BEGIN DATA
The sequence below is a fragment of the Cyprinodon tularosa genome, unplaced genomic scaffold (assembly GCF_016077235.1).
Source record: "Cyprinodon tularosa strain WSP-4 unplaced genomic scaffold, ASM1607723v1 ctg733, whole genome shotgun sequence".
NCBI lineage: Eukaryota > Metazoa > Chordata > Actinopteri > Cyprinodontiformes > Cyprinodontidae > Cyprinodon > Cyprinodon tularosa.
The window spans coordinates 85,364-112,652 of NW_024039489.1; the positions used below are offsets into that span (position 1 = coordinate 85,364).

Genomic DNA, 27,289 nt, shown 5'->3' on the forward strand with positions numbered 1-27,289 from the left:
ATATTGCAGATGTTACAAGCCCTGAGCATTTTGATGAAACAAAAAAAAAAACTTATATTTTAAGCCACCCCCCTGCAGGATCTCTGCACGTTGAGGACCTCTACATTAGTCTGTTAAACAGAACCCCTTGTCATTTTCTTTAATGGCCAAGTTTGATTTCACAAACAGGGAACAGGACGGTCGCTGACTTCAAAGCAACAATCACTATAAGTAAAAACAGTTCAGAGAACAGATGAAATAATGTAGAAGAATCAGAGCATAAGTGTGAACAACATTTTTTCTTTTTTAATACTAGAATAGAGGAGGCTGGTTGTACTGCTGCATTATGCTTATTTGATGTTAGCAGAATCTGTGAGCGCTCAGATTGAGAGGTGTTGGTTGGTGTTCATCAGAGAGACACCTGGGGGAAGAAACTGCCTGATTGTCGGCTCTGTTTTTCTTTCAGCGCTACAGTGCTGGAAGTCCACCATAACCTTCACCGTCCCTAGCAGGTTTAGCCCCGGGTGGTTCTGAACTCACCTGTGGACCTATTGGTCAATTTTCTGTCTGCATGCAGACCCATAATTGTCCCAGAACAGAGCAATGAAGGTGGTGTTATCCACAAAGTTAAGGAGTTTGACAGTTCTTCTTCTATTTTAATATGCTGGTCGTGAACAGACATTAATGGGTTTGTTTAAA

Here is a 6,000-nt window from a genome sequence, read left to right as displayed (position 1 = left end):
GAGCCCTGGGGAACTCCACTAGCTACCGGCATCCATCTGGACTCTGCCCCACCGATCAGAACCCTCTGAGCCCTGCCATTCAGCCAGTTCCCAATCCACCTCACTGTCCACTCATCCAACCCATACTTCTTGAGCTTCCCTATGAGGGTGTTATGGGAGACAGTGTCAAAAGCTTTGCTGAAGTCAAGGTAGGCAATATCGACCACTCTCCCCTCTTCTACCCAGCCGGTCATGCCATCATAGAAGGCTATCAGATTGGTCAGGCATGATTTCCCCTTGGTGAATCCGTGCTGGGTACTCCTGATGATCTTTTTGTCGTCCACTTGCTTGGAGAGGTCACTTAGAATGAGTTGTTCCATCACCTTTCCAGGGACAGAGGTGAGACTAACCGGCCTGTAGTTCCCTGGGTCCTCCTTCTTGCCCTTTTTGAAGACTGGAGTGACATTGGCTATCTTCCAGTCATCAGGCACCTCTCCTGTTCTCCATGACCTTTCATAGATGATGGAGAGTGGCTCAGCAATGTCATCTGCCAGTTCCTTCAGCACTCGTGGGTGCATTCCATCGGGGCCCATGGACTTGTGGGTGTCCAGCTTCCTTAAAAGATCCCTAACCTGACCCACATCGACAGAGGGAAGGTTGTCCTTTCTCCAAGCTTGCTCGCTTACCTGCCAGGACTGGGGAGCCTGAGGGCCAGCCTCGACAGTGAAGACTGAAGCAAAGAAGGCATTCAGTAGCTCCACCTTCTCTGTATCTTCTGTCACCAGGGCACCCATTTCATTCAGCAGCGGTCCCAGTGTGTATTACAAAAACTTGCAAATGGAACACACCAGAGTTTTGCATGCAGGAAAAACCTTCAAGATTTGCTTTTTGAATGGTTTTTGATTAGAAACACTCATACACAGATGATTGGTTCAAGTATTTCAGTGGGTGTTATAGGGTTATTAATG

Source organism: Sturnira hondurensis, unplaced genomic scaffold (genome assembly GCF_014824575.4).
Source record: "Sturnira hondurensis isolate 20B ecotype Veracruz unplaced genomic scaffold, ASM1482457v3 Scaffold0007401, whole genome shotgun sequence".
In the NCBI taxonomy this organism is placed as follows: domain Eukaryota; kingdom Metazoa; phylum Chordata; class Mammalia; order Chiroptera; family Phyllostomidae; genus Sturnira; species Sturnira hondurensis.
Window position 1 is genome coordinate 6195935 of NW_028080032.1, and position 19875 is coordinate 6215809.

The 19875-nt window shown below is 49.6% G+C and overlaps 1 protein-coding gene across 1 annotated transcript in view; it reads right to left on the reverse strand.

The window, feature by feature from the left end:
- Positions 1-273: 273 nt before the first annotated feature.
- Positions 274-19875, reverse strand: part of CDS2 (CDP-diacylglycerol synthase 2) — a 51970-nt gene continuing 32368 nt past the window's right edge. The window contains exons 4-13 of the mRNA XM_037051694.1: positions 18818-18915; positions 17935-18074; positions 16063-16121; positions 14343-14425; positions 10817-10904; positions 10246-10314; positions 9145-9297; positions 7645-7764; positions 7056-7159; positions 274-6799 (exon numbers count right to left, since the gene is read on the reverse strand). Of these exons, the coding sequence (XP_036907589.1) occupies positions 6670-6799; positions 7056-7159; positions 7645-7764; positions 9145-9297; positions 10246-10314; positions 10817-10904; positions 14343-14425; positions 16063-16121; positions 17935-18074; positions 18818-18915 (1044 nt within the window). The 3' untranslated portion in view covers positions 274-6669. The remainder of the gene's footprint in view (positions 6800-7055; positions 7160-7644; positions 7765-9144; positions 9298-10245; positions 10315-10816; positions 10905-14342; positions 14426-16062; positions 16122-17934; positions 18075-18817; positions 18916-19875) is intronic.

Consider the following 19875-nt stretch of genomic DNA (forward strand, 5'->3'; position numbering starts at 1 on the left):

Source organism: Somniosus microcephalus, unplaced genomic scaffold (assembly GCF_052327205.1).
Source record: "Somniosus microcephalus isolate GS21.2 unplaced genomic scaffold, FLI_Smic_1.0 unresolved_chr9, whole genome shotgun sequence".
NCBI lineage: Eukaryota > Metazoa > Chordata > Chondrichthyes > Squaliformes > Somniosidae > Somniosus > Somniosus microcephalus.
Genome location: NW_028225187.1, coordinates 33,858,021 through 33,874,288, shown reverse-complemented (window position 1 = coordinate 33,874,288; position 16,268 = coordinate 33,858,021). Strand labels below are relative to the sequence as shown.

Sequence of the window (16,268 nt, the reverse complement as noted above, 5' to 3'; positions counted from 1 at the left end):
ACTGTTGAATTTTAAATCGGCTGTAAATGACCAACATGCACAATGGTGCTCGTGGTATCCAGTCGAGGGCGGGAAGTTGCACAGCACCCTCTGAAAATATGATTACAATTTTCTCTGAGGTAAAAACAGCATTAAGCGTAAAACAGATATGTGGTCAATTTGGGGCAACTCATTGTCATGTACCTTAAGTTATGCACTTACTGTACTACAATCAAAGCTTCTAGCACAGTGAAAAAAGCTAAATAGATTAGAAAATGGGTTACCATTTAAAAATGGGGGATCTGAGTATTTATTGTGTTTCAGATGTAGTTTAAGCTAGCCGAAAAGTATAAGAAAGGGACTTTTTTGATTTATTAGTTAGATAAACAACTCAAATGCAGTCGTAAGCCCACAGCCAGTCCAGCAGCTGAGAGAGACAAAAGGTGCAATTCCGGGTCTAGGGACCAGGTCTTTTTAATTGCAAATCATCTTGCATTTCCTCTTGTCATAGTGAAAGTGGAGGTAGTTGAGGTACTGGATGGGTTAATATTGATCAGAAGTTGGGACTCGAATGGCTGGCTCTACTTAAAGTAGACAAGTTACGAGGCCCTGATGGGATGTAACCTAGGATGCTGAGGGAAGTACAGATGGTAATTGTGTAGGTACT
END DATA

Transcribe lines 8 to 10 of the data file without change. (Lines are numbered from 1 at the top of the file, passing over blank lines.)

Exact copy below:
GAGCCCTGGGGAACTCCACTAGCTACCGGCATCCATCTGGACTCTGCCCCACCGATCAGAACCCTCTGAGCCCTGCCATTCAGCCAGTTCCCAATCCACCTCACTGTCCACTCATCCAACCCATACTTCTTGAGCTTCCCTATGAGGGTGTTATGGGAGACAGTGTCAAAAGCTTTGCTGAAGTCAAGGTAGGCAATATCGACCACTCTCCCCTCTTCTACCCAGCCGGTCATGCCATCATAGAAGGCTATCAGATTGGTCAGGCATGATTTCCCCTTGGTGAATCCGTGCTGGGTACTCCTGATGATCTTTTTGTCGTCCACTTGCTTGGAGAGGTCACTTAGAATGAGTTGTTCCATCACCTTTCCAGGGACAGAGGTGAGACTAACCGGCCTGTAGTTCCCTGGGTCCTCCTTCTTGCCCTTTTTGAAGACTGGAGTGACATTGGCTATCTTCCAGTCATCAGGCACCTCTCCTGTTCTCCATGACCTTTCATAGATGATGGAGAGTGGCTCAGCAATGTCATCTGCCAGTTCCTTCAGCACTCGTGGGTGCATTCCATCGGGGCCCATGGACTTGTGGGTGTCCAGCTTCCTTAAAAGATCCCTAACCTGACCCACATCGACAGAGGGAAGGTTGTCCTTTCTCCAAGCTTGCTCGCTTACCTGCCAGGACTGGGGAGCCTGAGGGCCAGCCTCGACAGTGAAGACTGAAGCAAAGAAGGCATTCAGTAGCTCCACCTTCTCTGTATCTTCTGTCACCAGGGCACCCATTTCATTCAGCAGCGGTCCCAGTGTGTATTACAAAAACTTGCAAATGGAACACACCAGAGTTTTGCATGCAGGAAAAACCTTCAAGATTTGCTTTTTGAATGGTTTTTGATTAGAAACACTCATACACAGATGATTGGTTCAAGTATTTCAGTGGGTGTTATAGGGTTATTAATG

Source organism: Sturnira hondurensis, unplaced genomic scaffold (genome assembly GCF_014824575.4).
Source record: "Sturnira hondurensis isolate 20B ecotype Veracruz unplaced genomic scaffold, ASM1482457v3 Scaffold0007401, whole genome shotgun sequence".